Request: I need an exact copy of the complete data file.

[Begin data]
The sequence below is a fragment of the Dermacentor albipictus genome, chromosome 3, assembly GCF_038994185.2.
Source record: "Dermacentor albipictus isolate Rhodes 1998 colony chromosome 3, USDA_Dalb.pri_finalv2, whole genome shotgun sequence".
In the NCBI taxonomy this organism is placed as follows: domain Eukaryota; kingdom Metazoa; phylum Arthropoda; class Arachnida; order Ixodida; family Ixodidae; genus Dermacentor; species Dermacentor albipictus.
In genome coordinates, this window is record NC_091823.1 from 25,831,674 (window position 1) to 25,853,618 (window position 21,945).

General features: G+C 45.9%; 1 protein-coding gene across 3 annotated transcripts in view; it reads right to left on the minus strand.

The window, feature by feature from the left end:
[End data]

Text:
The sequence below is a fragment of the Dermacentor albipictus genome, chromosome 3, assembly GCF_038994185.2.
Source record: "Dermacentor albipictus isolate Rhodes 1998 colony chromosome 3, USDA_Dalb.pri_finalv2, whole genome shotgun sequence".
In the NCBI taxonomy this organism is placed as follows: domain Eukaryota; kingdom Metazoa; phylum Arthropoda; class Arachnida; order Ixodida; family Ixodidae; genus Dermacentor; species Dermacentor albipictus.
In genome coordinates, this window is record NC_091823.1 from 25,831,674 (window position 1) to 25,853,618 (window position 21,945).

General features: G+C 45.9%; 1 protein-coding gene across 3 annotated transcripts in view; it reads right to left on the minus strand.

The window, feature by feature from the left end: